All  
Pavlopetri - Laconia

The 5,000-year-old sunken city in Southern Greece

In the Peloponnesus region of southern Greece there is a small village called Pavlopetri, where a nearby ancient city dating back 5,000 years resides. However, this is not an ordinary archaeological site – the city can be found about 4 meters underwater and is believed to be the oldest known submerged city in the world.  

The city is incredibly well designed with roads, two storey houses with gardens, temples, a cemetery, and a complex water management system including channels and water pipes.  In the centre of the city, was a square or plaza measuring about 40x20 meters and most of the buildings have been found with up to 12 rooms inside. The design of this city surpasses the design of many cities today.

Sunken City Reconstruction

3D reconstruction image of the sunken city

The city is so old that it existed in the period that the famed ancient Greek epic poem ‘Iliad’ was set in. Research in 2009 revealed that the site extends for about 9 acres and evidence shows that it had been inhabited prior to 2800 BC.

Scientists estimate that the city was sunk in around 1000 BC due to earthquakes that shifted the land. However, despite this and even after 5,000 years, the arrangement of the city is still clearly visible and at least 15 buildings have been found. The city’s arrangement is so clear that the head of the archaeological team, John Henderson of the University of Nottingham, and his team, have been able to create what they believe is an extremely accurate 3D reconstruction of the city, which can be viewed in the videos below.

Reconstruction of sunken city

3D reconstruction image of the sunken city

Historians believe that the ancient city had been a centre for commerce for the Minoan Civilization and the Mycenaean civilization. Scattered all over the place there are large storage containers made from clay, statues, everyday tools and other artefacts. The name of the city is currently unknown as well as its exact role in the ancient world.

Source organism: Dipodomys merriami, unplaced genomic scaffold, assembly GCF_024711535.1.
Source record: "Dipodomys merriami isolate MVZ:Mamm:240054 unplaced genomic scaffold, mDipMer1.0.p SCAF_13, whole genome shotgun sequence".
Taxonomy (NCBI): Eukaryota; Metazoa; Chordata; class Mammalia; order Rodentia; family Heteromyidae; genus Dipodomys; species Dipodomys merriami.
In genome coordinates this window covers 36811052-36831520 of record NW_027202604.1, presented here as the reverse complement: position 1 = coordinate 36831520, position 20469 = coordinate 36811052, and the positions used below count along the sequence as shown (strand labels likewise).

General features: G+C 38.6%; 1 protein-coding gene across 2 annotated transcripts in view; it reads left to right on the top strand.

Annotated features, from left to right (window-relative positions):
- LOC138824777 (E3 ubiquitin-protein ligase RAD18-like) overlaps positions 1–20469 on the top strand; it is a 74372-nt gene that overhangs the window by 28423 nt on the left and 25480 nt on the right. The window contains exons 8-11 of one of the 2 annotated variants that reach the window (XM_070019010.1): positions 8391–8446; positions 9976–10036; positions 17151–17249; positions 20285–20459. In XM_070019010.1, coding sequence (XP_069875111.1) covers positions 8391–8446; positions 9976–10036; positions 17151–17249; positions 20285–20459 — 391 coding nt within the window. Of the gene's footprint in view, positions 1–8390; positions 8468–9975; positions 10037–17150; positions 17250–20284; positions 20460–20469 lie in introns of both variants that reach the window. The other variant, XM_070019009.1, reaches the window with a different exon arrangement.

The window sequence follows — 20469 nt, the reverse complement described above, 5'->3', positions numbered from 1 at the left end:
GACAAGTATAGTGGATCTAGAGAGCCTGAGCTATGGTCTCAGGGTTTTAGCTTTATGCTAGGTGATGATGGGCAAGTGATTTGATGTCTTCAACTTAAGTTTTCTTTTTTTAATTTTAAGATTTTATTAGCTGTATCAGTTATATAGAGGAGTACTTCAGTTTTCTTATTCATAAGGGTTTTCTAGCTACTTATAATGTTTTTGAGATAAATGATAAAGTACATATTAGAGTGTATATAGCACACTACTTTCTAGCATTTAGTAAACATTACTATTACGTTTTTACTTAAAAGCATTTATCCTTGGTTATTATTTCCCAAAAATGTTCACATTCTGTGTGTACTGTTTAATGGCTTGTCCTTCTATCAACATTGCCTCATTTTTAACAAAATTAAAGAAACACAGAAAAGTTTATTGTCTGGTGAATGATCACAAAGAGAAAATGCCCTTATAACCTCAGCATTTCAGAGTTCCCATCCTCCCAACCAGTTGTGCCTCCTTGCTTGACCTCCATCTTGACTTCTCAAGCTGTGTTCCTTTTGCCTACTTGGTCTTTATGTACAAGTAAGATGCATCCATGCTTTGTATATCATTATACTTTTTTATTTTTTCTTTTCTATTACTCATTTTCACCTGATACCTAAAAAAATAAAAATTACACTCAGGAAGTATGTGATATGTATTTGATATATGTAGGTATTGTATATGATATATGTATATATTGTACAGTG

The featured image shows the original foundations of the city behind underneath the reconstructed pillars and walls of one of the buildings.

By John Black

Related Links

Mythical Peloponnese

Pavlopertri

Nottingham University – The Pavlopetri Underwater Archaeology Project

Related Videos

Comments

There are many cultures and civilizations found in underground so why can't archaeologists find in underwater as much as underground's? Water hides so much secrets.

Cities like these never sank, flood waters from The Flood never receded to the point they were before the flood. I doubt the city was beach front either. Calling them sunk or painting pictures putting them next to bodies of water just try to make it more believable 'without' a flood ever occurring. It's not the only city that didn't make it out. City of Atlantis anyone?

Please send me your updates.

Pages

Register to become part of our active community, get updates, receive a monthly newsletter, and enjoy the benefits and rewards of our member point system OR just post your comment below as a Guest.

Next article